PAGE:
THE SHOPPING MALL OF INVESTMENTS
increase the price per share that the investor pays. However, for Class B and C shares, the investor would pay the NAV for the mutual fund.
FIGURING INVESTMENT PERFORMANCE
Wealthy investors may not only be interested in the different types of mutual funds and their asset allocations. They typically are keenly interested in the kind of returns they are making. For many people, it’s easy to invest your money and then forget about it. For others, it’s vitally important to track investments every day. I rec- ommend a mixture of both. The market is too volatile to watch it everyday and value your portfolio that way. With the ups and downs the market sees every day, it could drive average investors crazy to see their account values rise and fall. In fact, I have more than a few clients who do this and are constantly worried about the state of their portfolios. However, it’s healthy to evaluate your portfolio on a fairly regular basis, like quarterly.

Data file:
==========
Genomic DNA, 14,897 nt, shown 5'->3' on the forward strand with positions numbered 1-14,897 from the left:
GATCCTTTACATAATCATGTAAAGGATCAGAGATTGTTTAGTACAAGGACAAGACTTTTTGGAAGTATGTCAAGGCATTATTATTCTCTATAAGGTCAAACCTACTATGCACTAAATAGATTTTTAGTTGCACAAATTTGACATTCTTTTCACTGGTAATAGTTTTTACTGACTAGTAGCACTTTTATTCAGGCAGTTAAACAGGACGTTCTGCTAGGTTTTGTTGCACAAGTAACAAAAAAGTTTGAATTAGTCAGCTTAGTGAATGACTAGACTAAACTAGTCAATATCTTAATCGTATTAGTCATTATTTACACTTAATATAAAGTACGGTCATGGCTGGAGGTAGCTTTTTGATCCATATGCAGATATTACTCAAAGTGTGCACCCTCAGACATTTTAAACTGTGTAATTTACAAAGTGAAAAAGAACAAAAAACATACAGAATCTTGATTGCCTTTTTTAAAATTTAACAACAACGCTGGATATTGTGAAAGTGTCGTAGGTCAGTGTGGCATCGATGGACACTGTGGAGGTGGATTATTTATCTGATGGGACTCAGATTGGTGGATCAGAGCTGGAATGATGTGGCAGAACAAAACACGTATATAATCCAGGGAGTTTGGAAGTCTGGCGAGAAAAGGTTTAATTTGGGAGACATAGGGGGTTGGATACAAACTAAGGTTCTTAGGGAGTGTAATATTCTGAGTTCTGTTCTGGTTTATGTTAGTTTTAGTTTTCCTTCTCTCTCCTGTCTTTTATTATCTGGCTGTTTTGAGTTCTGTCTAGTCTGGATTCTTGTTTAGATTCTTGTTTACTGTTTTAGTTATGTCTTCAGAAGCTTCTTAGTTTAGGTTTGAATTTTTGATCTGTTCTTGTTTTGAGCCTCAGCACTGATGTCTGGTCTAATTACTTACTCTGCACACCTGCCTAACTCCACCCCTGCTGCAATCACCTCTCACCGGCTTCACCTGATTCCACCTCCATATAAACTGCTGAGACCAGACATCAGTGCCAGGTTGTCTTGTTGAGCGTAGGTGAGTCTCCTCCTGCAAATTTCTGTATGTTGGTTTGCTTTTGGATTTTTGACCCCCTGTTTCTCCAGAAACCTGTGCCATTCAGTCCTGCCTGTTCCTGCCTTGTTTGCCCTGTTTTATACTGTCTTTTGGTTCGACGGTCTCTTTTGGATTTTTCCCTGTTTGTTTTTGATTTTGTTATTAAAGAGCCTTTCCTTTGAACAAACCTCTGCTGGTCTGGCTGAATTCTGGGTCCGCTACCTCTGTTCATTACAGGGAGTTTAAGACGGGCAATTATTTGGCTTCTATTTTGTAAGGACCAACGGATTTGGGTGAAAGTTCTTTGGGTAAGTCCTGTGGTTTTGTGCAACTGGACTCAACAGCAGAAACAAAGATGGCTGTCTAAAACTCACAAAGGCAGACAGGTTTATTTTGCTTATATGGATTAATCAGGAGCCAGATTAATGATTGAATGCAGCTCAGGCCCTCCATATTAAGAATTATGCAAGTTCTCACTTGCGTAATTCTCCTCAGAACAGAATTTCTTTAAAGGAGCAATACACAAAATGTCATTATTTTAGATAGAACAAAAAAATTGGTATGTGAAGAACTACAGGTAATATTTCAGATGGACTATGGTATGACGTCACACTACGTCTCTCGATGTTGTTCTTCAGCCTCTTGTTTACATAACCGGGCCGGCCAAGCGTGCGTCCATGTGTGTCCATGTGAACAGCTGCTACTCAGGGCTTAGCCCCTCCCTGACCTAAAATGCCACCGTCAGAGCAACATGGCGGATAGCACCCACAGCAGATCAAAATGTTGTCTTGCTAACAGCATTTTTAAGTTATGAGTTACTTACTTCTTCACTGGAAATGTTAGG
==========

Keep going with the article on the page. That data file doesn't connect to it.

A good way to measure how your mutual funds are perform- ing on an annual basis is to calculate their total return. This accounts for any dividends and capital gains paid to shareholders, plus the change in the NAV. For example, let’s assume that the XYZ International Fund began the calendar year at $32 per share. At the end of the year, the price per share was $36. They didn’t distribute any dividend income, but they had a realized capital gain of $2.30. The XYZ International Fund’s total return for that year would be $6.30.
$36 – $32 = $4/share increases Capital gain = $2.30 Dividends = $0 Total return = $4 + $2.30 +$0 = $6.30
But, this whole amount would not be taxable to the investors if the investors didn’t redeem their shares. The $4 per share increase would be an untaxable gain because the investors remained invested in the fund. Only the capital gain of $2.30 would be taxable, and depending